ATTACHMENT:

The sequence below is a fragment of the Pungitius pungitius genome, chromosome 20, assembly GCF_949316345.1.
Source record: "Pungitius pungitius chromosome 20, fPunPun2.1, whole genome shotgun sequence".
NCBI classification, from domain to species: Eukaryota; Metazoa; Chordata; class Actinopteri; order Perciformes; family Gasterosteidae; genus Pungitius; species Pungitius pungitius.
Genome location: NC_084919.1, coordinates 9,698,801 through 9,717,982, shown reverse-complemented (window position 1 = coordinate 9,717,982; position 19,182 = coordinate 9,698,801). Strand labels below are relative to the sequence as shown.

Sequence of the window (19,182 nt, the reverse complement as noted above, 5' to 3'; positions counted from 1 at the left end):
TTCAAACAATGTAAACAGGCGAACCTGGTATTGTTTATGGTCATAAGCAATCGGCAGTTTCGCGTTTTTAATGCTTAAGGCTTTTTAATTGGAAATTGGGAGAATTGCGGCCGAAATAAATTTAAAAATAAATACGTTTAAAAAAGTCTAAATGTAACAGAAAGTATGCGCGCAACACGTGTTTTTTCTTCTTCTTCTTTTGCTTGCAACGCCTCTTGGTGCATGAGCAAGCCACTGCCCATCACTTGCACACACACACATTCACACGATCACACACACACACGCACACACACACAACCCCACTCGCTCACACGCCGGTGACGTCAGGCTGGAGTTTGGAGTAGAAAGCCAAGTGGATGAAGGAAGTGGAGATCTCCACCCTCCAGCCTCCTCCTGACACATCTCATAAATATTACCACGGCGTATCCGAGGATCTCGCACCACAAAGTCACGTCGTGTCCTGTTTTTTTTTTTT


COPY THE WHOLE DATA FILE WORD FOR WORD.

The sequence below is a fragment of the Pungitius pungitius genome, chromosome 20, assembly GCF_949316345.1.
Source record: "Pungitius pungitius chromosome 20, fPunPun2.1, whole genome shotgun sequence".
NCBI classification, from domain to species: Eukaryota; Metazoa; Chordata; class Actinopteri; order Perciformes; family Gasterosteidae; genus Pungitius; species Pungitius pungitius.
Genome location: NC_084919.1, coordinates 9,698,801 through 9,717,982, shown reverse-complemented (window position 1 = coordinate 9,717,982; position 19,182 = coordinate 9,698,801). Strand labels below are relative to the sequence as shown.

Sequence of the window (19,182 nt, the reverse complement as noted above, 5' to 3'; positions counted from 1 at the left end):
TTCAAACAATGTAAACAGGCGAACCTGGTATTGTTTATGGTCATAAGCAATCGGCAGTTTCGCGTTTTTAATGCTTAAGGCTTTTTAATTGGAAATTGGGAGAATTGCGGCCGAAATAAATTTAAAAATAAATACGTTTAAAAAAGTCTAAATGTAACAGAAAGTATGCGCGCAACACGTGTTTTTTCTTCTTCTTCTTTTGCTTGCAACGCCTCTTGGTGCATGAGCAAGCCACTGCCCATCACTTGCACACACACACATTCACACGATCACACACACACACGCACACACACACAACCCCACTCGCTCACACGCCGGTGACGTCAGGCTGGAGTTTGGAGTAGAAAGCCAAGTGGATGAAGGAAGTGGAGATCTCCACCCTCCAGCCTCCTCCTGACACATCTCATAAATATTACCACGGCGTATCCGAGGATCTCGCACCACAAAGTCACGTCGTGTCCTGTTTTTTTTTTTT